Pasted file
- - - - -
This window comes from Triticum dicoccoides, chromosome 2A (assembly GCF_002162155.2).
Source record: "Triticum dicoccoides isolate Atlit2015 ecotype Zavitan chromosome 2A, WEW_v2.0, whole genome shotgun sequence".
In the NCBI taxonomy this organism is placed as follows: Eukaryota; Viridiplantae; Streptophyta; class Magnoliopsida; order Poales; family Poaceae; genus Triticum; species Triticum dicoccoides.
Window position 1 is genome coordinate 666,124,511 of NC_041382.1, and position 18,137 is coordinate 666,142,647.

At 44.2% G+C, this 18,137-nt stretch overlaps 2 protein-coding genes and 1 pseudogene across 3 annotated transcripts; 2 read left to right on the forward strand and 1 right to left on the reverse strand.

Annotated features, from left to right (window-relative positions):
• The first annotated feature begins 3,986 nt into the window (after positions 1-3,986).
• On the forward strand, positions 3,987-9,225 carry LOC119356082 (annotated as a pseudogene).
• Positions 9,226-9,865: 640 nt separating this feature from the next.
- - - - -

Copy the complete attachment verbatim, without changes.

This window comes from Triticum dicoccoides, chromosome 2A (assembly GCF_002162155.2).
Source record: "Triticum dicoccoides isolate Atlit2015 ecotype Zavitan chromosome 2A, WEW_v2.0, whole genome shotgun sequence".
In the NCBI taxonomy this organism is placed as follows: Eukaryota; Viridiplantae; Streptophyta; class Magnoliopsida; order Poales; family Poaceae; genus Triticum; species Triticum dicoccoides.
Window position 1 is genome coordinate 666,124,511 of NC_041382.1, and position 18,137 is coordinate 666,142,647.

At 44.2% G+C, this 18,137-nt stretch overlaps 2 protein-coding genes and 1 pseudogene across 3 annotated transcripts; 2 read left to right on the forward strand and 1 right to left on the reverse strand.

Annotated features, from left to right (window-relative positions):
• The first annotated feature begins 3,986 nt into the window (after positions 1-3,986).
• On the forward strand, positions 3,987-9,225 carry LOC119356082 (annotated as a pseudogene).
• Positions 9,226-9,865: 640 nt separating this feature from the next.